While treatment with oral levodopa is the gold standard for Parkinson’s disease, the majority of patients experience OFF episodes between doses consisting of acute motor deterioration. A new study published in Science Translational Medicine looked at inhaled levodopa to treat these OFF episodes.


Parkinson’s disease (PD) is a disorder of the nervous system with a gradual symptom onset. PD is characterized by the death of neurons in the substantia nigra, a region of the midbrain, resulting in a loss of the neurotransmitter dopamine. This causes the hallmark motor symptoms of PD including resting tremor, rigidity, slow movements and difficulty walking. As the disease advances, cognitive and behavioural problems may occur, as well as dementia, depression, and other emotional problems.

Treatment with levodopa, the metabolic precursor of dopamine, is the most effective oral agent for managing motor symptoms. However, as PD advances, the treatment benefit becomes more sensitive to changes in systemic dopamine levels; a drop in dopamine levels between oral doses of levodopa can cause a sudden and rapid deterioration of motor symptoms, called OFF episodes. These OFF episodes are extremely common in PD patients, occurring in 50% of patients within 2 years of treatment, and 100% of patients within 20 years of treatment. OFF episodes are very concerning for PD patients and their families as they strongly impact the patients’ quality of life.


Drug delivery by inhalation has many advantages including systemic availability, a rapid onset of drug action, avoiding first-pass drug metabolism, and the avoidance of injections. However, inhalation therapy must provide reproducible and convenient doses to patients. While levodopa for PD treatment is administered orally, its absorption is slowed down greatly by slow gastric transit, breakdown in the GI tract, and transport competition with ingested food. Inhalation of levodopa would allow for a rapid entrance to the arterial circulation and for fast transport to the brain.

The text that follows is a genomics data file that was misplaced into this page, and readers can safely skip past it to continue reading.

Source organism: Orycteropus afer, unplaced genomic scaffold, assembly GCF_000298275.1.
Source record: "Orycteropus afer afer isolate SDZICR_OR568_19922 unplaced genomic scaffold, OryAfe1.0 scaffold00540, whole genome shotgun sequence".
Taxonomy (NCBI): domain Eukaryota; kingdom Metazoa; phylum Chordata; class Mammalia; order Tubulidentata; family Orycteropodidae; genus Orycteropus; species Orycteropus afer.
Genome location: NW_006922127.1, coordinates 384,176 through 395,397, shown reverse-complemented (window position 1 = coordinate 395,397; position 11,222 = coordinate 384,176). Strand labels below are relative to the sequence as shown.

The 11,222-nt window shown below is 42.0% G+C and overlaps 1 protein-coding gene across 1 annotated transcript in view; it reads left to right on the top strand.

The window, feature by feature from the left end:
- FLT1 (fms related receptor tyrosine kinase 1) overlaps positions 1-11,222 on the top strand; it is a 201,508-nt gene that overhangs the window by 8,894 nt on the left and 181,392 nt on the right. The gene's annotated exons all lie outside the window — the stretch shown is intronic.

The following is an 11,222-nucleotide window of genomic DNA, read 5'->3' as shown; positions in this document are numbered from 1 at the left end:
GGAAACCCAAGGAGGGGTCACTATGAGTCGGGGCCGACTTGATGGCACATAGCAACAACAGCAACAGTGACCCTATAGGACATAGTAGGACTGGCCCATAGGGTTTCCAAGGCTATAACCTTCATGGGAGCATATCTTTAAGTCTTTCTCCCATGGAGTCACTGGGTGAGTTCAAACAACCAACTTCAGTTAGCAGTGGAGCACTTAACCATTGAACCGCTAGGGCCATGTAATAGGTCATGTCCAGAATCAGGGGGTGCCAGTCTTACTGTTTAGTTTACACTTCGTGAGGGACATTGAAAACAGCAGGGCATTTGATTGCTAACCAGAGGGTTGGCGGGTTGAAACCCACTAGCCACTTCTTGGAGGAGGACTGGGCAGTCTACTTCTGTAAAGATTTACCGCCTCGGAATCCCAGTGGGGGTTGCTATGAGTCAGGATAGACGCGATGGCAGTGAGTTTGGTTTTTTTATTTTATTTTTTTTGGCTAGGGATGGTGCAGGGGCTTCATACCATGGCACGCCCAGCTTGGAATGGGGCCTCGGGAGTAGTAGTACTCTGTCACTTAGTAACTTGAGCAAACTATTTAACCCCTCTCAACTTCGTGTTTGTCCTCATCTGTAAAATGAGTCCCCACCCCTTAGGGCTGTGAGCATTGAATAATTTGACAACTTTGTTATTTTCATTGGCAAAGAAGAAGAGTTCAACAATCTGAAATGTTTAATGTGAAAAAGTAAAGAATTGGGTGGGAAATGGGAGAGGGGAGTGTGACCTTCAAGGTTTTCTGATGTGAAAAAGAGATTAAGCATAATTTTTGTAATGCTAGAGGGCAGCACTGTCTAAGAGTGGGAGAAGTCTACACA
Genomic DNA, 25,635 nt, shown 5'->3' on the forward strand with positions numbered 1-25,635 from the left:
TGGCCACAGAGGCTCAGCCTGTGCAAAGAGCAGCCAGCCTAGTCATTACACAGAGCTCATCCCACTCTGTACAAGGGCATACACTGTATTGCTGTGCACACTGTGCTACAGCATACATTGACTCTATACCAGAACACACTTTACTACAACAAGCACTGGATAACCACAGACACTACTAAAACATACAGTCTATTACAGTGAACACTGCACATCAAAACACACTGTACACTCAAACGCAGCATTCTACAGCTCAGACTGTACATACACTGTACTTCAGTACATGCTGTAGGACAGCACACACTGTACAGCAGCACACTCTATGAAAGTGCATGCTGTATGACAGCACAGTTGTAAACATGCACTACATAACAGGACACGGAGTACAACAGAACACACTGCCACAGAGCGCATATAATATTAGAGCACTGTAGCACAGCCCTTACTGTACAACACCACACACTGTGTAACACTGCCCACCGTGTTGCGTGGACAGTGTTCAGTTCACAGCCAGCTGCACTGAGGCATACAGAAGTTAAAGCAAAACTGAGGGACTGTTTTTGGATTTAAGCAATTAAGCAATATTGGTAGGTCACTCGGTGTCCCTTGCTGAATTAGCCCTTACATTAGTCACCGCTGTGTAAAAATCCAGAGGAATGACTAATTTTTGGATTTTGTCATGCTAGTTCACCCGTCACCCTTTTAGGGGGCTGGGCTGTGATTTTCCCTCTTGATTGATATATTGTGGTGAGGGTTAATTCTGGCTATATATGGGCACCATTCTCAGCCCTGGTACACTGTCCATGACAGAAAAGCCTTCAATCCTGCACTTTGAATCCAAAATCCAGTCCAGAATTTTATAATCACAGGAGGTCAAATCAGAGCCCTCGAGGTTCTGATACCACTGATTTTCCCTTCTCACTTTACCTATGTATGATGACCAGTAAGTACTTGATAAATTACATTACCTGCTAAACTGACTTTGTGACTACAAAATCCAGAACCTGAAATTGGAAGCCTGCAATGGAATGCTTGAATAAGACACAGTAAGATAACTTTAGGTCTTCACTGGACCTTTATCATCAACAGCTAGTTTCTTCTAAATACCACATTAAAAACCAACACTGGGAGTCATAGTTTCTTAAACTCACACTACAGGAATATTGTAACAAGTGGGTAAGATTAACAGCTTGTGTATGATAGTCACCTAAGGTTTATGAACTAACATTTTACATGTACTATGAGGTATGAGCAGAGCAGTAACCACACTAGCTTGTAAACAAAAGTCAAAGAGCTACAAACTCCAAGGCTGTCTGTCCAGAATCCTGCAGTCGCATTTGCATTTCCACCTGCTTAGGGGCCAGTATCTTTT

An exciting new study published in Science Translational Medicine conducted a preclinical and clinical assessment of inhaled levodopa as a treatment for PD OFF episodes. In their preclinical trial, the researchers found that dogs insufflated with levodopa powder had their plasma levodopa levels peak in only 2.5 minutes following administration. They then conducted a phase 2 clinical trial where they assessed 24 PD patients who inhaled levodopa. Here, they found that 77% of patients showed an increase in plasma levodopa within 10 minutes following administration. Additionally, improvements in motor function were seen within 5 minutes of inhalation.

Overall, the results of this clinical trial suggest that inhaled levodopa is an excellent treatment strategy for OFF episodes in PD, as they quickly increase plasma levodopa and improve acute motor symptoms. Importantly, in contrast to other drug administration methods, inhalation therapy is safe and non-invasive. Further research should be done on the safety and tolerability of chronic use of inhaled levodopa, as well as its use by PD patients with other comorbidities, including respiratory impairments. Nevertheless, the study’s results support further investigation of inhaled levodopa as a therapeutic for PD patients.


Written By: Neeti Vashi, BSc

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